There was so much to do and so much to look forward to! Diane Neely had decided to retire early in May 2017 and was making plans to travel, spend time with her family, focus on her health and get involved in volunteer work.

When she discovered a lump in her breast last year, all those plans came to a halt.

“It felt like a big marble,” Neely says. “It was like it came up overnight.”

Hope for victory

At Parkwest Breast Center, Neely underwent imaging to determine what the lump was. When it became clear that it was cancer, radiologist Amanda Squires, MD, approached the situation with a positive attitude, emphasizing the excellent outcomes for patients like Neely.

“That was my first beacon of hope,” Neely says. “She’s phenomenal.”

Neely says she got the same positive attitude from her oncologist, Mitchell Martin, MD. “He was my cheerleader,” Neely says. “The encouragement I received from the clinical professionals gave me the hope and the courage I needed. I just clung to every word because they were the experts. I felt like God gave me the perfect team.”

Cancer care on the cutting edge

After her biopsy, Neely went to surgeon Will Gibson, MD, who delivered the news that Neely had triple negative breast cancer. Cancer cells tested negative for estrogen receptors, progesterone receptors (PR), and Human Epidermal Growth Factor Receptor 2 (HER2-), and Neely knew that meant options for treatment could be limited.

But “limited” isn’t a word commonly associated with breast cancer treatment at Parkwest Medical Center. When Neely’s chemotherapy was finished, Dr. Gibson performed oncoplastic reconstruction, a surgical procedure that allows the cancer to be removed with minimal damage to the breast.

“They are such kind, caring people, and they go above and beyond,” Neely says of her surgeon and the hospital staff assisting him. “There’s not one person from the housekeeper on up who didn’t introduce themselves and ask how I was doing and what they could do for me. It’s just amazing that they are so consistent.”

Take a deep breath

After chemotherapy and surgery Neely underwent radiation therapy. She says she was comfortable that radiation has proved over time to be an effective cancer treatment. Before the treatments began, Neely learned in a support group that a new technique is available at Thompson Cancer Survival Center in downtown Knoxville. The technique is called deep inspiration breath-hold. During DIBH, patients undergoing radiation are given instruction in how to take and hold deep breaths so the heart moves away from the chest, making radiation safer and more effective.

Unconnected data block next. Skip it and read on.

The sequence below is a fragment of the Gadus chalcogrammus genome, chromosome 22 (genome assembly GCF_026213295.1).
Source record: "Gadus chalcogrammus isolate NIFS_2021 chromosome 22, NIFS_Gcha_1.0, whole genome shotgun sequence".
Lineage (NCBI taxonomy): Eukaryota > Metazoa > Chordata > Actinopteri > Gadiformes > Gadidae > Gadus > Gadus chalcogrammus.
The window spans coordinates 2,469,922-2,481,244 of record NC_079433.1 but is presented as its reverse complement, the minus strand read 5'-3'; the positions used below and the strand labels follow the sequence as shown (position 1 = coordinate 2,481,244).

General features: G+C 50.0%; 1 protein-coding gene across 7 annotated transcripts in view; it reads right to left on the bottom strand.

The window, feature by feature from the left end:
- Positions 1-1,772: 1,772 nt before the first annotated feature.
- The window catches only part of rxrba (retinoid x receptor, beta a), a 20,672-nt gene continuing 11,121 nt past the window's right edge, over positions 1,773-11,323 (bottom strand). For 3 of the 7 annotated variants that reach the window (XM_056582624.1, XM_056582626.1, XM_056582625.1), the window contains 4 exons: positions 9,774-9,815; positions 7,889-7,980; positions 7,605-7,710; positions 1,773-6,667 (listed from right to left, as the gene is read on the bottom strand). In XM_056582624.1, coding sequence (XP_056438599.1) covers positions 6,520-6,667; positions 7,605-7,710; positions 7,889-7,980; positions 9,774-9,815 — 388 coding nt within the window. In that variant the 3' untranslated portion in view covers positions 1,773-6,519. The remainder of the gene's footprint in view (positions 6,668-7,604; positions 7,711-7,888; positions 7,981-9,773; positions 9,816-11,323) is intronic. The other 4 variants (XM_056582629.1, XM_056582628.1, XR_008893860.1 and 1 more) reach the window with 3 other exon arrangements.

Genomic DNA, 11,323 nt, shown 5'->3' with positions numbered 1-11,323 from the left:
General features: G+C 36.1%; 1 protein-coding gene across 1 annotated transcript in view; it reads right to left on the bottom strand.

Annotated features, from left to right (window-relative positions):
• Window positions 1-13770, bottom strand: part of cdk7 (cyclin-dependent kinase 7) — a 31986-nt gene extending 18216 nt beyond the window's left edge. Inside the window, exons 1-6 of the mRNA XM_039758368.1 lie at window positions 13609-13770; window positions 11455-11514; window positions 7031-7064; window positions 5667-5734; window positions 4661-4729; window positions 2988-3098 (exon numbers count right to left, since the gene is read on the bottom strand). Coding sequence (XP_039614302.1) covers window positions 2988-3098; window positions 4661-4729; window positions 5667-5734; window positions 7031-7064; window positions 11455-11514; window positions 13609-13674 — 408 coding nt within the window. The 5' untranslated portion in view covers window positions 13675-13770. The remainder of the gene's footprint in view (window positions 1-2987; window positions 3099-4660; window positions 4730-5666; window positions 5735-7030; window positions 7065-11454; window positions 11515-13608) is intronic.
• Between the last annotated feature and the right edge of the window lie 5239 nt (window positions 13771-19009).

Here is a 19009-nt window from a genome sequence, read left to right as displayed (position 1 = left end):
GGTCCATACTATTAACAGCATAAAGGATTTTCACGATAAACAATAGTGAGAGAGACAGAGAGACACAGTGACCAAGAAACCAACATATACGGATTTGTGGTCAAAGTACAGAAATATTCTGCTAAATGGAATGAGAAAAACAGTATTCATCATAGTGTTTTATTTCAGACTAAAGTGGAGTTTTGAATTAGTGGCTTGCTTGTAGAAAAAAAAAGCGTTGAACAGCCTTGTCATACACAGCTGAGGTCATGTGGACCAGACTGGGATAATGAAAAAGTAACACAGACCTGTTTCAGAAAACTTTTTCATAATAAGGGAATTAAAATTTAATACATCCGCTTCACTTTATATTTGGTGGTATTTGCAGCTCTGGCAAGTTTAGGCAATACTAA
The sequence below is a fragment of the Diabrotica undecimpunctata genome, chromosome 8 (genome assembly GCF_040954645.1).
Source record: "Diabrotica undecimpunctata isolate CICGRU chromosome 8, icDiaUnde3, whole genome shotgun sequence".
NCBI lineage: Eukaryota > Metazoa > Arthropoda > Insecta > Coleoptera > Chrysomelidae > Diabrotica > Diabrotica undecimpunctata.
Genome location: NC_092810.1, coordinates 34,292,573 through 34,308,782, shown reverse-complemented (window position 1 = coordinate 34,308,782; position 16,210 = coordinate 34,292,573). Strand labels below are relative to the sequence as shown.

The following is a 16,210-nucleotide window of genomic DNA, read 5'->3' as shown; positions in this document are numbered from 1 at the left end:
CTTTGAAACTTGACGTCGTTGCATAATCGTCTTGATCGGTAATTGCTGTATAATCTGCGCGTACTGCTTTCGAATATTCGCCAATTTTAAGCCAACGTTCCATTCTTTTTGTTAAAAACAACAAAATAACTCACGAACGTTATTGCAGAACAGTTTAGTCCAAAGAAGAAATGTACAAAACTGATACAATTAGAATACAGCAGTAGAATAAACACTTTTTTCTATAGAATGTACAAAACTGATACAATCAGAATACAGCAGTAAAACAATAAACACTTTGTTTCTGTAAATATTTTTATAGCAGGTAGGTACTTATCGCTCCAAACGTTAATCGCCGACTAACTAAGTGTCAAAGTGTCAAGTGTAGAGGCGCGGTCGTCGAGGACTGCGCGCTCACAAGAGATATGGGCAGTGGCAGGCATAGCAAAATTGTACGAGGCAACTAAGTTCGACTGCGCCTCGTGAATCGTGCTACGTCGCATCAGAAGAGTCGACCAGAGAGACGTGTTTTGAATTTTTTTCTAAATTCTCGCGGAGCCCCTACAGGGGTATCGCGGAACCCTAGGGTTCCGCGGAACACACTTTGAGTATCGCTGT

The technique is used primarily for treating left-sided breast cancer like Neely’s, and can also be used during stereotactic body radiotherapy for lung cancer.

Going forward

Neely also qualified for a clinical trial drug to reduce the chances of the cancer coming back. Triple negative cancer is a threat, but with a multidisciplinary approach, the most comprehensive treatment and a team willing to fight for Neely’s life, she has won her cancer war.

“I’m a control freak, so letting other people make decisions is hard for me,” Neely says, “but they were the right people.”

The best news

In November 2017 Dr. Gibson had given Neely the worst news she had ever received, telling her she had triple negative cancer. But months later, he was also the one who delivered the good news that Neely was cancer-free.

“It’s been such a blessing to have these people take care of me and fight for me and encourage me and walk with me,” Neely says. “And it’s a hard walk, but there are a lot of good things to come out of it.”

Neely says the way her family rallied around her was incredible. Friends and cancer survivors came forward to offer a level of support she won’t soon forget.

“And there’s a new joy that I didn’t have before,” Neely says. “I think there’s such a greater appreciation for being healthy. I’ve never taken that for granted, but now the walk and the talk match.”

Neely compares having cancer to being on an emotional Ferris wheel that’s spinning out of control. Now that she’s on solid ground, she’s ready to start planning good things for the future again.

“Each sunrise gives way to what new beginnings actually mean,” Neely says. “To fight a disease that could take your life and win says to me that you have a cause and a purpose greater than you have previously known.” 

To schedule a mammogram or for more information about Parkwest Comprehensive Breast Center., call (865) 373-7010

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